Saturday, February 27, 2010

I'm afraid I may be next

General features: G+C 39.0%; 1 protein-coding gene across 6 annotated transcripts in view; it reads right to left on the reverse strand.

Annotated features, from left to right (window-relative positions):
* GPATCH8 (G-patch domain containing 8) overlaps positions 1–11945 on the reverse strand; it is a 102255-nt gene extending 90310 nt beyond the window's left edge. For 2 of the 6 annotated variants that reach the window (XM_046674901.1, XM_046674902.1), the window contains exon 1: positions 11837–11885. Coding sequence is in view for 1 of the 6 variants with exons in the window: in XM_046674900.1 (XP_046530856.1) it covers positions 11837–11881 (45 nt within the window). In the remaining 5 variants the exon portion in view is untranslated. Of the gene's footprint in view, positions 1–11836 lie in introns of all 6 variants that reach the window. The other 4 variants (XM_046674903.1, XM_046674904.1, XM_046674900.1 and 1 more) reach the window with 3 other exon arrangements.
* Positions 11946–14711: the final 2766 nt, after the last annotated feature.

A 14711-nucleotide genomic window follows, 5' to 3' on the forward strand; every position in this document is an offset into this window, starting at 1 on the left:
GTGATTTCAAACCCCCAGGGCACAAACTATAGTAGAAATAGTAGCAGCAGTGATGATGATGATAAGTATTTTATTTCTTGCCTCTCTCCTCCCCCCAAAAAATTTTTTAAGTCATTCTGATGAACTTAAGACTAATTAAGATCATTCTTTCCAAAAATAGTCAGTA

Nursing home's rooms are sorta like college dorm rooms. The space for each of them is enough to fit a twin size hospital type bed and a small dresser. They seperate the areas with a rolling privacy curtain and that's it. There's a bathroom in each room. Mom is lucky to have a good room mate. She is a tiny lady with a sweet, happy spirit named Connie. They would be great friends if they could have conversations. Having a room mate you can talk to sounds like a great thing but in reality, it's not. Connie has lost her hearing, she is one of those people that has lost so much of her hearing that hearing aids do not work. She reads and watches her TV on mute. Mom had a nice room mate that could hear before named Ruth and they did have conversations but in such a small room, their TV volume started to compete with each other. Mom would turn hers up, she would turn hers up, one of them would complain and feelings got hurt. The social worker tried to work things out. She called me and Ruth's son in and we discussed a "perfect" solution to the problem. We would each get our Mom a pair of battery head sets, then everything would be fine. I went out immediately and bought the wireless headset with big easy volume buttons on the side. "Problem solved!" I told Mom. Ruth's son and I tirelessly showed our mom's how to operate the headsets. "There's only one dial for up and down, adjust it and then put it on your head." My mom has had a stroke so she had to do this with her one good side hand. Trying putting on a head set with one good side hand and adjusting dials on the side was a clumsy activity for her. One side of the earphone, slipping down over her eyes, her arthritic bony fingers trying to find the volume knobs. "You can do it Mom, you will get used to it!" We kept trying though for a couple of weeks. "So have you gotten used to the headsets yet Mom?" she would look at me in dismay, "No, not yet." Like lots of other things involving caring for Mom, it seems like a great idea but it's not. Ruth never figured it out either. The real solution was to move Mom and Ruth to other rooms, which they did and there will be another posting about that crazy stressful move later. At present, Mom's "hard of hearing" room mate Connie is a lot like Mom and other elderly ladies with her strict routine. Everyday at the same time, she does the same things. For instance, she goes to dinner at 5, wheels to the nurses station to be given her medicine, wheels herself into the room, opening up her little drawers with her little gloved hands, she picks out her gown for the evening and her clothes for tomorrow. Sitting them out folded in a specific order in the same chair. Yes, she wears little gloves all the time. They look little cloth garden gloves and she has them in a variety of colors to match her clothes. Why? I don't know why? She seems perfectly sane. There's another lady we call "Hollywood" Everyone calls her that because she wears a scarf tied under her chin and a big pair of sunglasses. She looks like a 50's movie star going out for a drive in her convertable but she is inside. She sports the scarf and sunglasses everyday even though she never goes outside. Why? I don't know why? She seems perfectly sane otherwise.